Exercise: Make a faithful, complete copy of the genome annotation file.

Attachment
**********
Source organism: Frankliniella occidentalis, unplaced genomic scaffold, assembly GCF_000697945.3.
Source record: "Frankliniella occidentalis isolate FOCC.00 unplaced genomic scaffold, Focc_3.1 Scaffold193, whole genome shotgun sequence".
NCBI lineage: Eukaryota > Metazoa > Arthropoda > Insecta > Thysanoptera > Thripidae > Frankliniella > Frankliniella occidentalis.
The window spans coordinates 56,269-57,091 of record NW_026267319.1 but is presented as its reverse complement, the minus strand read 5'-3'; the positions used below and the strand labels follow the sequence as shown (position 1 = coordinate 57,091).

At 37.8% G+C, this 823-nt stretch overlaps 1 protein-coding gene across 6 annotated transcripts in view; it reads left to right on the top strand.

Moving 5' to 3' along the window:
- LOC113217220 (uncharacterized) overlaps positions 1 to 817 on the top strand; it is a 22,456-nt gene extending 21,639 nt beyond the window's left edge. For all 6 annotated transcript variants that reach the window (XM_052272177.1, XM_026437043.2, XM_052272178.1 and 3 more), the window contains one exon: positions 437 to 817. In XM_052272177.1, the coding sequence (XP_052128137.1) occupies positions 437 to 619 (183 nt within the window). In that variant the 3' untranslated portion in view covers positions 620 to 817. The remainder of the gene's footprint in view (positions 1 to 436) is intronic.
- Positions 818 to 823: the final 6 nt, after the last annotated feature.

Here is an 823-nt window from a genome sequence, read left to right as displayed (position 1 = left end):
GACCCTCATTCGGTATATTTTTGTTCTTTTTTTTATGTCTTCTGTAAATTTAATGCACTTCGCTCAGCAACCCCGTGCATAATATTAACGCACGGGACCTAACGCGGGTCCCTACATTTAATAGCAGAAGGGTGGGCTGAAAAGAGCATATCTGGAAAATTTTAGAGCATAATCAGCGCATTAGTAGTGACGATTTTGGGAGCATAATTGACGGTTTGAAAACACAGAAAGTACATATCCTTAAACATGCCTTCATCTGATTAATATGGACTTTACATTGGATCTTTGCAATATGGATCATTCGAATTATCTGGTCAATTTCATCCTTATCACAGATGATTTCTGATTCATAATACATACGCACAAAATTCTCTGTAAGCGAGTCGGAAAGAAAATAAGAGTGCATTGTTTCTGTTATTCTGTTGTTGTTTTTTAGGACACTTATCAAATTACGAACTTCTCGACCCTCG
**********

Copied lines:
Source organism: Frankliniella occidentalis, unplaced genomic scaffold, assembly GCF_000697945.3.
Source record: "Frankliniella occidentalis isolate FOCC.00 unplaced genomic scaffold, Focc_3.1 Scaffold193, whole genome shotgun sequence".
NCBI lineage: Eukaryota > Metazoa > Arthropoda > Insecta > Thysanoptera > Thripidae > Frankliniella > Frankliniella occidentalis.
The window spans coordinates 56,269-57,091 of record NW_026267319.1 but is presented as its reverse complement, the minus strand read 5'-3'; the positions used below and the strand labels follow the sequence as shown (position 1 = coordinate 57,091).

At 37.8% G+C, this 823-nt stretch overlaps 1 protein-coding gene across 6 annotated transcripts in view; it reads left to right on the top strand.

Moving 5' to 3' along the window:
- LOC113217220 (uncharacterized) overlaps positions 1 to 817 on the top strand; it is a 22,456-nt gene extending 21,639 nt beyond the window's left edge. For all 6 annotated transcript variants that reach the window (XM_052272177.1, XM_026437043.2, XM_052272178.1 and 3 more), the window contains one exon: positions 437 to 817. In XM_052272177.1, the coding sequence (XP_052128137.1) occupies positions 437 to 619 (183 nt within the window). In that variant the 3' untranslated portion in view covers positions 620 to 817. The remainder of the gene's footprint in view (positions 1 to 436) is intronic.
- Positions 818 to 823: the final 6 nt, after the last annotated feature.

Here is an 823-nt window from a genome sequence, read left to right as displayed (position 1 = left end):
GACCCTCATTCGGTATATTTTTGTTCTTTTTTTTATGTCTTCTGTAAATTTAATGCACTTCGCTCAGCAACCCCGTGCATAATATTAACGCACGGGACCTAACGCGGGTCCCTACATTTAATAGCAGAAGGGTGGGCTGAAAAGAGCATATCTGGAAAATTTTAGAGCATAATCAGCGCATTAGTAGTGACGATTTTGGGAGCATAATTGACGGTTTGAAAACACAGAAAGTACATATCCTTAAACATGCCTTCATCTGATTAATATGGACTTTACATTGGATCTTTGCAATATGGATCATTCGAATTATCTGGTCAATTTCATCCTTATCACAGATGATTTCTGATTCATAATACATACGCACAAAATTCTCTGTAAGCGAGTCGGAAAGAAAATAAGAGTGCATTGTTTCTGTTATTCTGTTGTTGTTTTTTAGGACACTTATCAAATTACGAACTTCTCGACCCTCG